My stack exchange answer here provides a very detailed discussion of the dangers incurred by applying low voltages (say 12 VDC) to the body in various manners. The cited references, including

• A review of hazards associated with exposure to low voltages

A review of hazards associated with exposure to low voltages Dr. Marom Bikson Department of Biomedical Engineering, City College of New York of the City University of New York The Graduate School and University Center of the City University of New York New York, N.Y

and

Make it very clear that fatal electrocution can occur with extremely low voltage sources and, very importantly, the conditions under which such events occur are very rare and require exceptional circumstances.

This article cited in my prior answer provides this diagram. This relates to "GFCI" equipment which breaks contact under shock conditions but is useful here. Current is on the X axis and acceptable skin application lie on the Y axis. Currents of under 6 mA via the skin have application time regulatory requirements of 2+ seconds. Note the red heart fibrillation curve - far higher currents for much longer durations.

So

I would hazard a professional guestimate, with no certainty that I was correct and no responsibility taken that:

• The usual method of wet sponge under foot is unwise but almost certainly not going to cause a fatality. Not using it hear the heart and not puncturing the skin there "would be wise" but if currents are kept to the maximum level stated the dangers are very very very low.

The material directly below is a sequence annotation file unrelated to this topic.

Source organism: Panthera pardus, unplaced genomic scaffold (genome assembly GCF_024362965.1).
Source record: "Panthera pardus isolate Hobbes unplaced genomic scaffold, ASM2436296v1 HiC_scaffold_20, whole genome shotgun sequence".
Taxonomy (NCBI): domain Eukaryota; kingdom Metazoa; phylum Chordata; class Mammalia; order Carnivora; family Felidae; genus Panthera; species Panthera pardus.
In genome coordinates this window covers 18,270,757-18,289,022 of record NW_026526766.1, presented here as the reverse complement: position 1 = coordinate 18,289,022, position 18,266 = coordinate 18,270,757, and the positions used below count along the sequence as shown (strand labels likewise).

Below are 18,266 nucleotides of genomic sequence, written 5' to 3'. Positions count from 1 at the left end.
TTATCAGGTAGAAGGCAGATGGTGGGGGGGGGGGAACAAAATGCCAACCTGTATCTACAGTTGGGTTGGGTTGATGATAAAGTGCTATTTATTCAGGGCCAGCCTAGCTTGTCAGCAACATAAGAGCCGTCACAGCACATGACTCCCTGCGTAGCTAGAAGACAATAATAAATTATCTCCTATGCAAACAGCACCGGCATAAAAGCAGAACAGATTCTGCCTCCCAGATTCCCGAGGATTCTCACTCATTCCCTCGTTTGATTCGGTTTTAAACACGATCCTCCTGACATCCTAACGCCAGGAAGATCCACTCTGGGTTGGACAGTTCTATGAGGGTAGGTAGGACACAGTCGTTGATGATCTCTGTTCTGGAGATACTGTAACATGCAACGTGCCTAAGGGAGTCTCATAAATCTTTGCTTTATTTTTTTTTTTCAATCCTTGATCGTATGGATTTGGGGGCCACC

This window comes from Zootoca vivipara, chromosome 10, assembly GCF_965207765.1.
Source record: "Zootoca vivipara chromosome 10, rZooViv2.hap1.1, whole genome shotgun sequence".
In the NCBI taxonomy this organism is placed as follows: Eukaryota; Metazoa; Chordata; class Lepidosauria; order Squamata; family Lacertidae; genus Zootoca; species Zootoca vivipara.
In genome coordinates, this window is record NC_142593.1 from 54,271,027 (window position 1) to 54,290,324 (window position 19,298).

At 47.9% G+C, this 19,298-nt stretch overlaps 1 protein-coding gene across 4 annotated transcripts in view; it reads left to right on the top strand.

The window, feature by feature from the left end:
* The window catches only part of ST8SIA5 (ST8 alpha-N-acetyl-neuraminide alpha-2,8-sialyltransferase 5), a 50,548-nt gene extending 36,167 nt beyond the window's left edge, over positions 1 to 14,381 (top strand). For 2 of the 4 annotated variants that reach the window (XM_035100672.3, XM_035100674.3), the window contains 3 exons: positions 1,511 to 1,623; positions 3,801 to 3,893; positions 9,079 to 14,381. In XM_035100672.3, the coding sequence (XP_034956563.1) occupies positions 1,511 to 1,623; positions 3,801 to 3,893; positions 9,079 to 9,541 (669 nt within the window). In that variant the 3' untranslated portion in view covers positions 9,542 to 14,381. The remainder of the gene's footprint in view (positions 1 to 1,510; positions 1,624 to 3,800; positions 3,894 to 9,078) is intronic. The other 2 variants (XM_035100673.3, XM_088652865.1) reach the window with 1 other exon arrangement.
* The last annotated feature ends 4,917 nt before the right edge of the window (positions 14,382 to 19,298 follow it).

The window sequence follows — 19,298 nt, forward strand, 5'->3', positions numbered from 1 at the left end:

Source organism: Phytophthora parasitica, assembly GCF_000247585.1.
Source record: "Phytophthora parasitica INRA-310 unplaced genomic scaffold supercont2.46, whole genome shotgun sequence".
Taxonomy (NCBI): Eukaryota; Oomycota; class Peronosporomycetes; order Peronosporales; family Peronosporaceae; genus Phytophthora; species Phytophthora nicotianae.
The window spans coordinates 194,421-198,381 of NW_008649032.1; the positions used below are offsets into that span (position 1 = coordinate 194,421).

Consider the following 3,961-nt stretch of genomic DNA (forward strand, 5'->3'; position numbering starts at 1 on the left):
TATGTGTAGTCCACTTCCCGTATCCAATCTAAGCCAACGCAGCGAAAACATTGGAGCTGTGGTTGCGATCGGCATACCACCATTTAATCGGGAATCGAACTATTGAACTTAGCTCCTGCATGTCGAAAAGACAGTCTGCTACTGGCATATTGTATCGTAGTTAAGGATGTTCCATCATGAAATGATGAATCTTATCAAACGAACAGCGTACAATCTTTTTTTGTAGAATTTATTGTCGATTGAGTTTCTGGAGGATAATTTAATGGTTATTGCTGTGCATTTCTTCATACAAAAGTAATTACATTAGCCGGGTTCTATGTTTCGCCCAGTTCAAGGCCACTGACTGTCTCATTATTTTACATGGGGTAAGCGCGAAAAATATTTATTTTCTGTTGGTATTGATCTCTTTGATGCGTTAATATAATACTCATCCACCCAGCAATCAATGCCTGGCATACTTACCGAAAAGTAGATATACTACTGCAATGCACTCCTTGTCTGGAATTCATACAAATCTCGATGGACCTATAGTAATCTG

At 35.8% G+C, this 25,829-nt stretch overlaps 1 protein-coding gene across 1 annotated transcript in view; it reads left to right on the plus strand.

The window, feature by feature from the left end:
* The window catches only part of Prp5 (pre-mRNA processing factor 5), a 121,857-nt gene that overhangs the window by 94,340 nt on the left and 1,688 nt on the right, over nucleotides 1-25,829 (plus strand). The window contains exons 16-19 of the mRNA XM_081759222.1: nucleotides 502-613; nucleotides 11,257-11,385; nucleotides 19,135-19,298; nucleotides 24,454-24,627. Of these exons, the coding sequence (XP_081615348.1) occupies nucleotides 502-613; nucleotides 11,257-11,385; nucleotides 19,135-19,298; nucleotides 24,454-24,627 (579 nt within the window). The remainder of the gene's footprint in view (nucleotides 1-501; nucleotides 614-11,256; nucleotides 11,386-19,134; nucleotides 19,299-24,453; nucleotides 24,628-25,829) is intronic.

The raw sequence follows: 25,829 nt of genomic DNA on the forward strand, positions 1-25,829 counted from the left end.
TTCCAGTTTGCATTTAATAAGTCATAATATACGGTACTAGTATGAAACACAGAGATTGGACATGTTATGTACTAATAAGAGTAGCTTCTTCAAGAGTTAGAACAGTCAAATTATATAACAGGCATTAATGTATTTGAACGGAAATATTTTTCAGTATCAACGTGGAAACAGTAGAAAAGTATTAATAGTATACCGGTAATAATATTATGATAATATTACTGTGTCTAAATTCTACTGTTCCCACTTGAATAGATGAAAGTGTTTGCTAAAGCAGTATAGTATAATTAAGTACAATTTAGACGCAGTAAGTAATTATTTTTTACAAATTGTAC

and that

• Your described method sounds safer again. If a small 9V "PP3" transistor radio battery is used with a series resistor of say 1000 Ohms then maximum possible current is I = V/R = 9/1000 = 9 mA which is not dangerous if applied to the skin surface.

• Two sharp electrodes pushed into the skin adjacent to the heart "just may" cause problems but in most cases the sharp electrode issues would predominate. It's certainly not something that you should try.

• Currents in the microamps level applied internally in the vicinity of the heart can be fatal.

• Sigh, I had forgotten about this place since the question was closed. Never knew it can re-open... Commented Sep 5 at 11:06
• Your write-up was very interesting. I still am confused as to whether current can pass through your heart if the two electrodes, EVEN IF they have punctured the skin, are a centimeter apart from each other and this place being, say, your forearm or calves. There is no path to ground from the (-)ive terminal through your heart if you wear rubber sandals, except that of the other adjacent electrode. Even if there was, it would have a resistance way larger than of the short path between electrodes, thus majority of current would flow safely. Could cause burns, sure, but death?! Commented Sep 5 at 11:13
• @ElFlea the current you are talking about is extremely small by electric shock measures. See graph in my answer. You are not going to cause burns from momentary into skin injection but of course it's inadvisable.. If you left the electrodes in your skin you would form very sow elevtrolysis which would leave some sort of adverse results but probably relatively minor. I would be very very very very surprised if doing such thing caused heart issues. You can for example apply a 9 volt battery to your tongue. This is quite unpleasant but I have ... Commented Sep 5 at 11:18
• never ever heard of its causing any adverse effects in the body. I test nine volt batteries this way very very occasionally. Commented Sep 5 at 11:18
• I know it the current I talk about is extremely small. I'm confused about you mentioning that such currents applied INTERNALLY can cause ventricular fibrillation. Now is it even physically possible for current at all going to your heart if the voltage is applied between two very close points on an extremity like the forearm? I believe there is NO chance of even minor electrical current to the heart. Even if everything failed, the circuit shorted say, the skin/tissue between the electrodes would burn, but the heart would be safe, right? Commented Sep 5 at 12:04